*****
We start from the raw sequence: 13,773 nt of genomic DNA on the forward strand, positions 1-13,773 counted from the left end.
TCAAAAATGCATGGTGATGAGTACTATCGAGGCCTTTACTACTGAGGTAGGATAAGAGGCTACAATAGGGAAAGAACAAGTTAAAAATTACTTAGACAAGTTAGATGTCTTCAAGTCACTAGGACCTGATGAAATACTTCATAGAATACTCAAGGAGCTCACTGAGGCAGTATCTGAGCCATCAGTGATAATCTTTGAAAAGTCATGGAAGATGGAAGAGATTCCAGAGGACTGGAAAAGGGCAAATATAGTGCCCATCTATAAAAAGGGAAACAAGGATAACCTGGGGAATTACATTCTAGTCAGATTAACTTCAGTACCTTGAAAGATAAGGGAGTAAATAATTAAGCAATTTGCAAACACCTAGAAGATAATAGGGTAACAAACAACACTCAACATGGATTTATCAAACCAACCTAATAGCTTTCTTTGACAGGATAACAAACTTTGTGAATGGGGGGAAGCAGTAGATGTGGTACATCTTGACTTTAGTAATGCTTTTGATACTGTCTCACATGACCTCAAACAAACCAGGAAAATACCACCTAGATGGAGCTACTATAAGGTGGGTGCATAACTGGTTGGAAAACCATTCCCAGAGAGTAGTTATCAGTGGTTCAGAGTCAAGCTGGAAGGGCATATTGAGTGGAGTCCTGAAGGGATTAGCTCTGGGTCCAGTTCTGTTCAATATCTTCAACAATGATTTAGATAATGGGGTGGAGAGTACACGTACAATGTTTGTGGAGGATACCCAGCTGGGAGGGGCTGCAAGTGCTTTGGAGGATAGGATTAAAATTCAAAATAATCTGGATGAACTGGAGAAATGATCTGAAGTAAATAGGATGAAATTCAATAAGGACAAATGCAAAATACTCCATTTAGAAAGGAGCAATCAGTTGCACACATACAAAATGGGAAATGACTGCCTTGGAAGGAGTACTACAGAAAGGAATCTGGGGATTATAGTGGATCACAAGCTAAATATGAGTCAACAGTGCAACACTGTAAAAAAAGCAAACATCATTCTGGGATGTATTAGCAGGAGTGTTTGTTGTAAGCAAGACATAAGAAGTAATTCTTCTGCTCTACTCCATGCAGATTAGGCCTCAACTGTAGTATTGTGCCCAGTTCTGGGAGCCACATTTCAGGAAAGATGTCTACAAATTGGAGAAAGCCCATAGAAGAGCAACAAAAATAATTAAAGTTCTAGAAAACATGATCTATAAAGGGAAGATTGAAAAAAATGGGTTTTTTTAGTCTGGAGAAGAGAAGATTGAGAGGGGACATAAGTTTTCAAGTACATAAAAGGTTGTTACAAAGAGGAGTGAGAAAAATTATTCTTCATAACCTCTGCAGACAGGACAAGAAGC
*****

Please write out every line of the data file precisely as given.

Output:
We start from the raw sequence: 13,773 nt of genomic DNA on the forward strand, positions 1-13,773 counted from the left end.
TCAAAAATGCATGGTGATGAGTACTATCGAGGCCTTTACTACTGAGGTAGGATAAGAGGCTACAATAGGGAAAGAACAAGTTAAAAATTACTTAGACAAGTTAGATGTCTTCAAGTCACTAGGACCTGATGAAATACTTCATAGAATACTCAAGGAGCTCACTGAGGCAGTATCTGAGCCATCAGTGATAATCTTTGAAAAGTCATGGAAGATGGAAGAGATTCCAGAGGACTGGAAAAGGGCAAATATAGTGCCCATCTATAAAAAGGGAAACAAGGATAACCTGGGGAATTACATTCTAGTCAGATTAACTTCAGTACCTTGAAAGATAAGGGAGTAAATAATTAAGCAATTTGCAAACACCTAGAAGATAATAGGGTAACAAACAACACTCAACATGGATTTATCAAACCAACCTAATAGCTTTCTTTGACAGGATAACAAACTTTGTGAATGGGGGGAAGCAGTAGATGTGGTACATCTTGACTTTAGTAATGCTTTTGATACTGTCTCACATGACCTCAAACAAACCAGGAAAATACCACCTAGATGGAGCTACTATAAGGTGGGTGCATAACTGGTTGGAAAACCATTCCCAGAGAGTAGTTATCAGTGGTTCAGAGTCAAGCTGGAAGGGCATATTGAGTGGAGTCCTGAAGGGATTAGCTCTGGGTCCAGTTCTGTTCAATATCTTCAACAATGATTTAGATAATGGGGTGGAGAGTACACGTACAATGTTTGTGGAGGATACCCAGCTGGGAGGGGCTGCAAGTGCTTTGGAGGATAGGATTAAAATTCAAAATAATCTGGATGAACTGGAGAAATGATCTGAAGTAAATAGGATGAAATTCAATAAGGACAAATGCAAAATACTCCATTTAGAAAGGAGCAATCAGTTGCACACATACAAAATGGGAAATGACTGCCTTGGAAGGAGTACTACAGAAAGGAATCTGGGGATTATAGTGGATCACAAGCTAAATATGAGTCAACAGTGCAACACTGTAAAAAAAGCAAACATCATTCTGGGATGTATTAGCAGGAGTGTTTGTTGTAAGCAAGACATAAGAAGTAATTCTTCTGCTCTACTCCATGCAGATTAGGCCTCAACTGTAGTATTGTGCCCAGTTCTGGGAGCCACATTTCAGGAAAGATGTCTACAAATTGGAGAAAGCCCATAGAAGAGCAACAAAAATAATTAAAGTTCTAGAAAACATGATCTATAAAGGGAAGATTGAAAAAAATGGGTTTTTTTAGTCTGGAGAAGAGAAGATTGAGAGGGGACATAAGTTTTCAAGTACATAAAAGGTTGTTACAAAGAGGAGTGAGAAAAATTATTCTTCATAACCTCTGCAGACAGGACAAGAAGC